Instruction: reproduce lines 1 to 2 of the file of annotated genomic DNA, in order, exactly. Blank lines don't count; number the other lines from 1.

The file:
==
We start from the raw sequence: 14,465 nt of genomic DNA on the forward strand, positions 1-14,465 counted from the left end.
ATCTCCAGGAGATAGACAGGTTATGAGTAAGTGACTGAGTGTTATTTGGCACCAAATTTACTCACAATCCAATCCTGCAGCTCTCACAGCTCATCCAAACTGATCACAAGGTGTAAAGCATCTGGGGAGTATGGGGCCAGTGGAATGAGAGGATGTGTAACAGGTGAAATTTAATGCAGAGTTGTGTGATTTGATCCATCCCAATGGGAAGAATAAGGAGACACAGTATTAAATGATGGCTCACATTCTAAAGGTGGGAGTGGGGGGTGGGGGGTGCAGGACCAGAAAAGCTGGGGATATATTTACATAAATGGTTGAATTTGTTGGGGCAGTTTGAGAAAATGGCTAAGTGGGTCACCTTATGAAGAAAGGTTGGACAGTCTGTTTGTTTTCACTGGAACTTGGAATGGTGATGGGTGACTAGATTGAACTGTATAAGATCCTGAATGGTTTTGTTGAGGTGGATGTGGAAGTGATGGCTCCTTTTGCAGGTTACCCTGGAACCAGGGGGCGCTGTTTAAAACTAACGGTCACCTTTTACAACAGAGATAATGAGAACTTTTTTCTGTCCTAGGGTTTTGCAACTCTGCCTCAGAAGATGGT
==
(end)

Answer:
We start from the raw sequence: 14,465 nt of genomic DNA on the forward strand, positions 1-14,465 counted from the left end.
ATCTCCAGGAGATAGACAGGTTATGAGTAAGTGACTGAGTGTTATTTGGCACCAAATTTACTCACAATCCAATCCTGCAGCTCTCACAGCTCATCCAAACTGATCACAAGGTGTAAAGCATCTGGGGAGTATGGGGCCAGTGGAATGAGAGGATGTGTAACAGGTGAAATTTAATGCAGAGTTGTGTGATTTGATCCATCCCAATGGGAAGAATAAGGAGACACAGTATTAAATGATGGCTCACATTCTAAAGGTGGGAGTGGGGGGTGGGGGGTGCAGGACCAGAAAAGCTGGGGATATATTTACATAAATGGTTGAATTTGTTGGGGCAGTTTGAGAAAATGGCTAAGTGGGTCACCTTATGAAGAAAGGTTGGACAGTCTGTTTGTTTTCACTGGAACTTGGAATGGTGATGGGTGACTAGATTGAACTGTATAAGATCCTGAATGGTTTTGTTGAGGTGGATGTGGAAGTGATGGCTCCTTTTGCAGGTTACCCTGGAACCAGGGGGCGCTGTTTAAAACTAACGGTCACCTTTTACAACAGAGATAATGAGAACTTTTTTCTGTCCTAGGGTTTTGCAACTCTGCCTCAGAAGATGGT